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April 30, 2002

New Value Challenges

By Tom Taulli

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Delaware Investments was established during the Great Depression in 1938, a date which might be significant for financial historians who want to explain the firm's singular focus on value investing. The founder, Admiral Linton Nelson, was a strong believer in the adage that, "the best way to make money in the investment markets is not to lose it."

Still, Delaware Investments is not a stodgy old firm. It helped to pioneer the first small stock funds, single-state muni funds, and even high-yield bond funds. The firm has about $100 billion in assets, $30 billion in equities.

Gary Abrams, who joined the firm as a trader in 1997, is aware of Delaware's storied history. And he is quick to sing its praises. After a year on the job, he moved from the small-cap to the large-cap fund. "Of course, the average trade size is much higher today," said Abrams, currently a senior equity trader. "If I trade five million in a stock, it is likely not to make a difference in the stock price. It is a drop in the bucket. This was a big change from doing trades of, say, 500,000 in small-cap stocks."

Some of the challenges that Abrams must deal with today? One is decimalization. "I think it has been a hindrance for traders," he said. He gives an example: Suppose he wants to buy a stock at $80 per share. Before decimalization, this was much easier to accomplish. He could place a limit order and name the price of $80 or better. If someone else wanted the stock, he would have to pay $80-1/8. This extra 1/8th would be enough to deter traders.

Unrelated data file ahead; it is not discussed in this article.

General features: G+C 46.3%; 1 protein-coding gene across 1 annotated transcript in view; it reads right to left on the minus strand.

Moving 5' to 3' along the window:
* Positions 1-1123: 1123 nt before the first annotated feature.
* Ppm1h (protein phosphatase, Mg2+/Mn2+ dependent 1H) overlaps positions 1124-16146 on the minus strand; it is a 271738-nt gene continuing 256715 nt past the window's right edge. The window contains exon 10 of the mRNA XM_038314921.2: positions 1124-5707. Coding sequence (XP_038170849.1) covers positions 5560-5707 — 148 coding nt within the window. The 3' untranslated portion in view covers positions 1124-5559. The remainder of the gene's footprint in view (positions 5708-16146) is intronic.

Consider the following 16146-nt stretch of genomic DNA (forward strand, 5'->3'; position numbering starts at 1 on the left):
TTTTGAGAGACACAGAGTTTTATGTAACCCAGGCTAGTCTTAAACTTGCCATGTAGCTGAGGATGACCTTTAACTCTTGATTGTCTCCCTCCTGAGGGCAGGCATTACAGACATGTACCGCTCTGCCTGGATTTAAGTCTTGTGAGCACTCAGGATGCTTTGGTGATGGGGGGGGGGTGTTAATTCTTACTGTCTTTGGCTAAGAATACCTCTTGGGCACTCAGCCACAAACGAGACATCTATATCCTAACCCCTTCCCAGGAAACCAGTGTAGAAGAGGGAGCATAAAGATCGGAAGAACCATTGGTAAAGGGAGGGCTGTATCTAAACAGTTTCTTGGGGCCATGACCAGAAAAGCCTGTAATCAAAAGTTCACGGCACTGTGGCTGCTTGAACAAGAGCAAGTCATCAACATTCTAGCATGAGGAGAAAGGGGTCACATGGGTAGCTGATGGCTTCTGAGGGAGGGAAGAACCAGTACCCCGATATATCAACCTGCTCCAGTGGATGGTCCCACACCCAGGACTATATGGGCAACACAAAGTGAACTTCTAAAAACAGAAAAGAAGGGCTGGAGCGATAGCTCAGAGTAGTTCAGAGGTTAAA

But what about a penny? "Basically, I cannot place limit orders any more," Abrams said. "If I want the stock at $80, someone can come in at $80.01. This is done all day long - and it is usually the specialist who does it."

Abrams believes that a successful trader needs to "take a stand on a stock." In volatile markets, this is not easy. "If volume is light, I will not be afraid to take a significant position in a stock," he said. "In a few days, the markets may be roaring up 200 points."

The relationship between the traders and portfolio managers is very close at Delaware Investments. In a sense, the traders act as the PM's eyes and ears' for the market. "Many of our PMs are on the road a lot," Abrams said. "So they will call in often and get updates."

It helps that all traders have spreadsheets that provide real-time access to the PM's portfolios, as well as the benchmarks. "I follow the earnings reports," Abrams said. "I follow the general news, such as from or the It also helps that each trader at our firm focuses on certain industry segments." Abrams specializes in finance, drugs, oils and international.